Glauchau, Germany/glauchau410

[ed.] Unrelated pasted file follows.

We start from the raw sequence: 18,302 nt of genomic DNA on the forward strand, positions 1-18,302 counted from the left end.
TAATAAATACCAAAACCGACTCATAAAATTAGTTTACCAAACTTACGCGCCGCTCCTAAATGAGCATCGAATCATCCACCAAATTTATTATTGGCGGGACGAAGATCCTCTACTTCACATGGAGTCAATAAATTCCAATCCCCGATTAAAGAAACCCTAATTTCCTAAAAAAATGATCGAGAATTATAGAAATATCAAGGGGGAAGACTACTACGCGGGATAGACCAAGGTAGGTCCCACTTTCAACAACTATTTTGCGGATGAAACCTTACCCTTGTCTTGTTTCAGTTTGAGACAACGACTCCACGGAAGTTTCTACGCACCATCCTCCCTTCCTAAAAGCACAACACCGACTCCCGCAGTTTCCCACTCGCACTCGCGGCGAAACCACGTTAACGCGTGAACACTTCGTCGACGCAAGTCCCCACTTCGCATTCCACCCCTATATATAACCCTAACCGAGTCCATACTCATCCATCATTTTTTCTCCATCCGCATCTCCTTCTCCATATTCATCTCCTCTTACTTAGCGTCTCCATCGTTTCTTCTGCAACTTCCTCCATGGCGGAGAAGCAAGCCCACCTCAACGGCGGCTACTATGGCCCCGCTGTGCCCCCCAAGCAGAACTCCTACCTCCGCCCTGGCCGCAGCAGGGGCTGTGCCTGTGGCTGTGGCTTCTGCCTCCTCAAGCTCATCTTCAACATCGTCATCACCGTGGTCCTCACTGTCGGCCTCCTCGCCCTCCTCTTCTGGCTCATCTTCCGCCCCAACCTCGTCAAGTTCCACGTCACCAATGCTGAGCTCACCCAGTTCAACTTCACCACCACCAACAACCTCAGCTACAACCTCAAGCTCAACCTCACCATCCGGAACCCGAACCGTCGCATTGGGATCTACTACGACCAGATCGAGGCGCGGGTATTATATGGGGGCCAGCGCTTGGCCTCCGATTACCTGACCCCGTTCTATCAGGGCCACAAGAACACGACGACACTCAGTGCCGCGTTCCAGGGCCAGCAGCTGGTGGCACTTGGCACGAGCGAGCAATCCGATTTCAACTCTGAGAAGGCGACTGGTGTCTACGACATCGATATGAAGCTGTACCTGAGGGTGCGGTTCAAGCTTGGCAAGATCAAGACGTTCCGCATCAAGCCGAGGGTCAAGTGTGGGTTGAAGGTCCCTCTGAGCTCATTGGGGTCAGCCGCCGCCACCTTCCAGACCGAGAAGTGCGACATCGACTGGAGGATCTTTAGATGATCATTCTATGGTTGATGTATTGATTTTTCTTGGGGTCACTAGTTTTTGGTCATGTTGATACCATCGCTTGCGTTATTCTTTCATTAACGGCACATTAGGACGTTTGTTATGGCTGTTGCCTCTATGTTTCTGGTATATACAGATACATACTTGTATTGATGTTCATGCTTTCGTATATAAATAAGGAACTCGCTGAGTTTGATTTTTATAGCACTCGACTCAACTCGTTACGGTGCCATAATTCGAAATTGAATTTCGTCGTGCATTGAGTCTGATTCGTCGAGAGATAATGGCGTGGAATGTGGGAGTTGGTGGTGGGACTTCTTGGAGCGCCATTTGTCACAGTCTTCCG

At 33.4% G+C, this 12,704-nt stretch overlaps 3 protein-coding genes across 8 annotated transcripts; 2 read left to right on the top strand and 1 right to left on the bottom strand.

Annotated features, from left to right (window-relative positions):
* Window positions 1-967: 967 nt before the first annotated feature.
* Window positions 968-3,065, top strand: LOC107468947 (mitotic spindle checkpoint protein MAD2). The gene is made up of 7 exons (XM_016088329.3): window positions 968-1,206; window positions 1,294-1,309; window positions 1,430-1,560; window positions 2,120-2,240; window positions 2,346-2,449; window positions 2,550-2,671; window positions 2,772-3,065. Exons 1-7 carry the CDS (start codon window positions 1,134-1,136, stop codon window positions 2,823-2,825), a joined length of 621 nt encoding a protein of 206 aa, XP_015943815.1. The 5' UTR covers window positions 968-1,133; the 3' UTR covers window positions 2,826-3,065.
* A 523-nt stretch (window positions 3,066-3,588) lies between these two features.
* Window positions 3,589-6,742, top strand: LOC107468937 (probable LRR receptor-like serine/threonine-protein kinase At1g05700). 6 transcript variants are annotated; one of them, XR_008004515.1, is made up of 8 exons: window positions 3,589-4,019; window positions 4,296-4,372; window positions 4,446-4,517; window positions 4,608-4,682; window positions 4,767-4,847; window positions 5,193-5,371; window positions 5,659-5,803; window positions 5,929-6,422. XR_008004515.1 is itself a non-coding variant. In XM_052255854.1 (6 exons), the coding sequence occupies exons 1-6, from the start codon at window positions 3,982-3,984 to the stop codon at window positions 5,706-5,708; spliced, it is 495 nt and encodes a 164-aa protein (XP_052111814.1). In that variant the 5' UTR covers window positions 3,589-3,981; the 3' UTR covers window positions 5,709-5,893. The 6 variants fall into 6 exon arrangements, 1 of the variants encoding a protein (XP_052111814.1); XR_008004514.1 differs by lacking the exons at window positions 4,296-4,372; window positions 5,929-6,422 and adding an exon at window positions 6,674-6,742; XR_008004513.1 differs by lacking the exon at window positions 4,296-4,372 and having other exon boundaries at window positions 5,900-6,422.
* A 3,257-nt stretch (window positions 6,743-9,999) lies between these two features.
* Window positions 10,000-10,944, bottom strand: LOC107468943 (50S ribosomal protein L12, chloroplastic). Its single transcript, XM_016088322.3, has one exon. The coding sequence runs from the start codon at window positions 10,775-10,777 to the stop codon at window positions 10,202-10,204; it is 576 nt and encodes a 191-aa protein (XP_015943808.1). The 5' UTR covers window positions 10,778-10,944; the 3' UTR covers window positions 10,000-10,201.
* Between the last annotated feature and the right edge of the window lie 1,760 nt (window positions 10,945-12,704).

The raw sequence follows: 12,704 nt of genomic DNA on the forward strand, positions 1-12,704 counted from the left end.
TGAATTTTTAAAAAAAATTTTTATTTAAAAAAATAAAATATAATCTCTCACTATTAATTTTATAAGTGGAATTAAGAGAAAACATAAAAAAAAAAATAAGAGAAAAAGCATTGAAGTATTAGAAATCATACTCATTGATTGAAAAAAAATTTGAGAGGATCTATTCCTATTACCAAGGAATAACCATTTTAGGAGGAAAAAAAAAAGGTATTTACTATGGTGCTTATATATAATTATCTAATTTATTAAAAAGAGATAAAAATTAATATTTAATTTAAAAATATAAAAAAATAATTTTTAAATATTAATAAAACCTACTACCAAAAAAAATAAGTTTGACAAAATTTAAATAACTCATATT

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Panel devoted to Agricola's most important work, De Re Metallica, which appeared posthumously in 1556, the year after his death. The book is an astoundingly modern contribution to the technology and science of mining. Graced with over 350 woodcuts, it details the methods of mining: finding the proper sites; the construction of the mines; smelting; and assaying. The book is written in excellent Latin; Agricola knew the classic literature well and referred to it often. When there did not exist a term he needed, he coined one, and he recognized new mineral species and named them. Agricola abandoned the Medieval divining rod and replaced it with observation and logic. With a perceptive eye he proposed that the formation of veins ("canales") in beds of rock was caused by the deposition of flowing water — a prophetic interpretation that anticipated the modern view of sedimentary and hydrothermal deposition. Agricola's education was founded on ancient scholasticism and yet was not bound by it; he exemplified the brave approach taken by the first scientists who broke out of old thinking molds. Indeed, he appeared to be the first to use the term "chemistry" (chymia) instead of "alchemy" (alchymia). Agricola's De Re Metallica was used as the principal guide for miners and metallurgists for almost 200 years.